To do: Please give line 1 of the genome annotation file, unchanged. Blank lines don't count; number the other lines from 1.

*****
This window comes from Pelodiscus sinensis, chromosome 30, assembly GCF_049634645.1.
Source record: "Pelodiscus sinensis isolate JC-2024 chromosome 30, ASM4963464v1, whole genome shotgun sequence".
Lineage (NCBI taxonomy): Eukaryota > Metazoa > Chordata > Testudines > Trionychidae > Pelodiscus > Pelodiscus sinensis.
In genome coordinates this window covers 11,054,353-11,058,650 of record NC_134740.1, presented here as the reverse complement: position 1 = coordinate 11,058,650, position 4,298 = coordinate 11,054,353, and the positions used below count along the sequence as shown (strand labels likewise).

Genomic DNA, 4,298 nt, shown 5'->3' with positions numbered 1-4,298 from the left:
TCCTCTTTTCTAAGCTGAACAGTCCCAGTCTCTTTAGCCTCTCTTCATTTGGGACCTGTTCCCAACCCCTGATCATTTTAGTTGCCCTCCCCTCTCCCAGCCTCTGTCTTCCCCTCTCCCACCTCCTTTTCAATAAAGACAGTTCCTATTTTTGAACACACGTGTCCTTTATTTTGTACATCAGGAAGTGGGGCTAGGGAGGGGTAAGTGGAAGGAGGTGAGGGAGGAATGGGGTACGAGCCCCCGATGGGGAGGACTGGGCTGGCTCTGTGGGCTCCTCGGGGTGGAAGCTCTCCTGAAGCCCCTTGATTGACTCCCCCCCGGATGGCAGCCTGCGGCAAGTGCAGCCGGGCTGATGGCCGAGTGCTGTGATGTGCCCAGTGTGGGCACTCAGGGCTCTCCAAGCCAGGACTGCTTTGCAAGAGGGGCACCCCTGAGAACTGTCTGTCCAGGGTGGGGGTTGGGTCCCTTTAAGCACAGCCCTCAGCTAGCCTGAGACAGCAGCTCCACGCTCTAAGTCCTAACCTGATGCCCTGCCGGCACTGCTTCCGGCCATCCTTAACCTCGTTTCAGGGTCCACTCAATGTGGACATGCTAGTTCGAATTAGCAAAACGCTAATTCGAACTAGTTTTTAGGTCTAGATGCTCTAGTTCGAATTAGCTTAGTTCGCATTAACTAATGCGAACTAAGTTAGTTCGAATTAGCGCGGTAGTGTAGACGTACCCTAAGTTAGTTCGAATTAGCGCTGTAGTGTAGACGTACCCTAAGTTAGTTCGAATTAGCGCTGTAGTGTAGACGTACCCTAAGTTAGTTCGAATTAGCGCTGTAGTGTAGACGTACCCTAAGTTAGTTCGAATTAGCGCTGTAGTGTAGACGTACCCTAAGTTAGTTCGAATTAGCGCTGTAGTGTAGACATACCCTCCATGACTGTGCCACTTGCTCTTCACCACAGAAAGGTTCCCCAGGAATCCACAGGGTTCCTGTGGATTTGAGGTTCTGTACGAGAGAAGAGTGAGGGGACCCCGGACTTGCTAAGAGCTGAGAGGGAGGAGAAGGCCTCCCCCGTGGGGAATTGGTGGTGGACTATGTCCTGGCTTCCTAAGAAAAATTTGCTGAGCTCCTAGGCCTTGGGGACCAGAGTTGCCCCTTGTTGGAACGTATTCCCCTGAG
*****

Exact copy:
This window comes from Pelodiscus sinensis, chromosome 30, assembly GCF_049634645.1.